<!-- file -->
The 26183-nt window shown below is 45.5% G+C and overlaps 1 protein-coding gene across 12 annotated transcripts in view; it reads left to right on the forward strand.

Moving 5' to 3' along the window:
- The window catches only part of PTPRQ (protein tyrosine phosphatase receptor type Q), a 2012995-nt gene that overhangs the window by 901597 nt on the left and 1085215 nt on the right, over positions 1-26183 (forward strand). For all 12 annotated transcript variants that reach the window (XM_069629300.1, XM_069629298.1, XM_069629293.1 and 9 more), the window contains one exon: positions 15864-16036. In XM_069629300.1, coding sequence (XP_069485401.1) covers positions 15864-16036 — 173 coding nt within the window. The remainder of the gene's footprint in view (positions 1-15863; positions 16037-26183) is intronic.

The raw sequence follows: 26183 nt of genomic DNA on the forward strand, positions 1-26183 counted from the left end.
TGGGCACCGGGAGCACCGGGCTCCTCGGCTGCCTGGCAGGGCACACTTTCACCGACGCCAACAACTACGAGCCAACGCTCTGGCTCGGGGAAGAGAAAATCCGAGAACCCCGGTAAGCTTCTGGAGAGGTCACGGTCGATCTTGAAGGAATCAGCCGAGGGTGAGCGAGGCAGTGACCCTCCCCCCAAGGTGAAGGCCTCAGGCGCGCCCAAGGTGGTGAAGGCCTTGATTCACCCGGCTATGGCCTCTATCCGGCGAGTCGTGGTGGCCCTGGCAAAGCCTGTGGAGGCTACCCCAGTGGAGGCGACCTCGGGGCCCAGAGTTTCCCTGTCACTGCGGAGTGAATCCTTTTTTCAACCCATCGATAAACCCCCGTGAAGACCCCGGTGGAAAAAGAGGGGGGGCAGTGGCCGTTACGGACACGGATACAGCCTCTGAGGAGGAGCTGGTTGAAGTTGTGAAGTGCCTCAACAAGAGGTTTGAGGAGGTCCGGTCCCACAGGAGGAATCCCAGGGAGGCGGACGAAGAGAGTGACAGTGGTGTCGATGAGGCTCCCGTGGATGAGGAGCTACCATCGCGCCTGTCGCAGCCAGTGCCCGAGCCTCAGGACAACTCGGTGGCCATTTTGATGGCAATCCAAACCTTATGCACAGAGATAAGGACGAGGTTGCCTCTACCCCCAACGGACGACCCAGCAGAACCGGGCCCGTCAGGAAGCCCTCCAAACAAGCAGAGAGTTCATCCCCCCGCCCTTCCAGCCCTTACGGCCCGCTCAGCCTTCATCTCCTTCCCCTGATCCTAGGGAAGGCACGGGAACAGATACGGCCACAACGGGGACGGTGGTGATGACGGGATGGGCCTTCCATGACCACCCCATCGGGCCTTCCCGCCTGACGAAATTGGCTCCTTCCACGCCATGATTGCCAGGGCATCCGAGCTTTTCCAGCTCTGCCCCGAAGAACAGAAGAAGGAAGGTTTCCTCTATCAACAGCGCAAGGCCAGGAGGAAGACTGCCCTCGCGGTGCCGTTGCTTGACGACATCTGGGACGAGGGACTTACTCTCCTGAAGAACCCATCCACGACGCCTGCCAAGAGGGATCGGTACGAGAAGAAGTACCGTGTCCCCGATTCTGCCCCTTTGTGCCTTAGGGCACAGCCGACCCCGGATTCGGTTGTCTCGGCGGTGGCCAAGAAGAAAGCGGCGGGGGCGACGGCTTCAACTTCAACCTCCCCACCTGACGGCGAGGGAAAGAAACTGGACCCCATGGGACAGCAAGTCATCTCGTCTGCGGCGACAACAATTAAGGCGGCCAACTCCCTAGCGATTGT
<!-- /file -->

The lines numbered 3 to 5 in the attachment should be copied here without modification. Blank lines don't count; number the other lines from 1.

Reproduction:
- The window catches only part of PTPRQ (protein tyrosine phosphatase receptor type Q), a 2012995-nt gene that overhangs the window by 901597 nt on the left and 1085215 nt on the right, over positions 1-26183 (forward strand). For all 12 annotated transcript variants that reach the window (XM_069629300.1, XM_069629298.1, XM_069629293.1 and 9 more), the window contains one exon: positions 15864-16036. In XM_069629300.1, coding sequence (XP_069485401.1) covers positions 15864-16036 — 173 coding nt within the window. The remainder of the gene's footprint in view (positions 1-15863; positions 16037-26183) is intronic.

The raw sequence follows: 26183 nt of genomic DNA on the forward strand, positions 1-26183 counted from the left end.
TGGGCACCGGGAGCACCGGGCTCCTCGGCTGCCTGGCAGGGCACACTTTCACCGACGCCAACAACTACGAGCCAACGCTCTGGCTCGGGGAAGAGAAAATCCGAGAACCCCGGTAAGCTTCTGGAGAGGTCACGGTCGATCTTGAAGGAATCAGCCGAGGGTGAGCGAGGCAGTGACCCTCCCCCCAAGGTGAAGGCCTCAGGCGCGCCCAAGGTGGTGAAGGCCTTGATTCACCCGGCTATGGCCTCTATCCGGCGAGTCGTGGTGGCCCTGGCAAAGCCTGTGGAGGCTACCCCAGTGGAGGCGACCTCGGGGCCCAGAGTTTCCCTGTCACTGCGGAGTGAATCCTTTTTTCAACCCATCGATAAACCCCCGTGAAGACCCCGGTGGAAAAAGAGGGGGGGCAGTGGCCGTTACGGACACGGATACAGCCTCTGAGGAGGAGCTGGTTGAAGTTGTGAAGTGCCTCAACAAGAGGTTTGAGGAGGTCCGGTCCCACAGGAGGAATCCCAGGGAGGCGGACGAAGAGAGTGACAGTGGTGTCGATGAGGCTCCCGTGGATGAGGAGCTACCATCGCGCCTGTCGCAGCCAGTGCCCGAGCCTCAGGACAACTCGGTGGCCATTTTGATGGCAATCCAAACCTTATGCACAGAGATAAGGACGAGGTTGCCTCTACCCCCAACGGACGACCCAGCAGAACCGGGCCCGTCAGGAAGCCCTCCAAACAAGCAGAGAGTTCATCCCCCCGCCCTTCCAGCCCTTACGGCCCGCTCAGCCTTCATCTCCTTCCCCTGATCCTAGGGAAGGCACGGGAACAGATACGGCCACAACGGGGACGGTGGTGATGACGGGATGGGCCTTCCATGACCACCCCATCGGGCCTTCCCGCCTGACGAAATTGGCTCCTTCCACGCCATGATTGCCAGGGCATCCGAGCTTTTCCAGCTCTGCCCCGAAGAACAGAAGAAGGAAGGTTTCCTCTATCAACAGCGCAAGGCCAGGAGGAAGACTGCCCTCGCGGTGCCGTTGCTTGACGACATCTGGGACGAGGGACTTACTCTCCTGAAGAACCCATCCACGACGCCTGCCAAGAGGGATCGGTACGAGAAGAAGTACCGTGTCCCCGATTCTGCCCCTTTGTGCCTTAGGGCACAGCCGACCCCGGATTCGGTTGTCTCGGCGGTGGCCAAGAAGAAAGCGGCGGGGGCGACGGCTTCAACTTCAACCTCCCCACCTGACGGCGAGGGAAAGAAACTGGACCCCATGGGACAGCAAGTCATCTCGTCTGCGGCGACAACAATTAAGGCGGCCAACTCCCTAGCGATTGT